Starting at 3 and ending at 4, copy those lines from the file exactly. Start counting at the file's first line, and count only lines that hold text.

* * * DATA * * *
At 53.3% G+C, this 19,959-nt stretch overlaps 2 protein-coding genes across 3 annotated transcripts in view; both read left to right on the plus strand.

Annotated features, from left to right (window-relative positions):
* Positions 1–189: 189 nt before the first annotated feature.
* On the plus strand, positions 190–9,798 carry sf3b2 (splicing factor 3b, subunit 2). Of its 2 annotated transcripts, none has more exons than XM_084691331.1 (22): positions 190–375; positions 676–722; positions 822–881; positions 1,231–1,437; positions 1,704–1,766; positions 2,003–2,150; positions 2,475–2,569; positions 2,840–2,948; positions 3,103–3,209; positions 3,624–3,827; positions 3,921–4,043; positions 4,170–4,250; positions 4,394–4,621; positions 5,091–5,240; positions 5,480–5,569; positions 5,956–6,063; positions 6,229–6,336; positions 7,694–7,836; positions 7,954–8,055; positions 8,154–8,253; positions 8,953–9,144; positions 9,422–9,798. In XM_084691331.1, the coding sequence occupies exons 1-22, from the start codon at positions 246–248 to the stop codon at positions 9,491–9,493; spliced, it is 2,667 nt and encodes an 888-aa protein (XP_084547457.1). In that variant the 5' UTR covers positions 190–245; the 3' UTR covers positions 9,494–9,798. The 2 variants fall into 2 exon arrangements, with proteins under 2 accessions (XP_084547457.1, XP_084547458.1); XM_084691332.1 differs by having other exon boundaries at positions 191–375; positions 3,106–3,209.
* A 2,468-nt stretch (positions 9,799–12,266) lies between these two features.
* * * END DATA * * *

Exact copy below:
* Positions 1–189: 189 nt before the first annotated feature.
* On the plus strand, positions 190–9,798 carry sf3b2 (splicing factor 3b, subunit 2). Of its 2 annotated transcripts, none has more exons than XM_084691331.1 (22): positions 190–375; positions 676–722; positions 822–881; positions 1,231–1,437; positions 1,704–1,766; positions 2,003–2,150; positions 2,475–2,569; positions 2,840–2,948; positions 3,103–3,209; positions 3,624–3,827; positions 3,921–4,043; positions 4,170–4,250; positions 4,394–4,621; positions 5,091–5,240; positions 5,480–5,569; positions 5,956–6,063; positions 6,229–6,336; positions 7,694–7,836; positions 7,954–8,055; positions 8,154–8,253; positions 8,953–9,144; positions 9,422–9,798. In XM_084691331.1, the coding sequence occupies exons 1-22, from the start codon at positions 246–248 to the stop codon at positions 9,491–9,493; spliced, it is 2,667 nt and encodes an 888-aa protein (XP_084547457.1). In that variant the 5' UTR covers positions 190–245; the 3' UTR covers positions 9,494–9,798. The 2 variants fall into 2 exon arrangements, with proteins under 2 accessions (XP_084547457.1, XP_084547458.1); XM_084691332.1 differs by having other exon boundaries at positions 191–375; positions 3,106–3,209.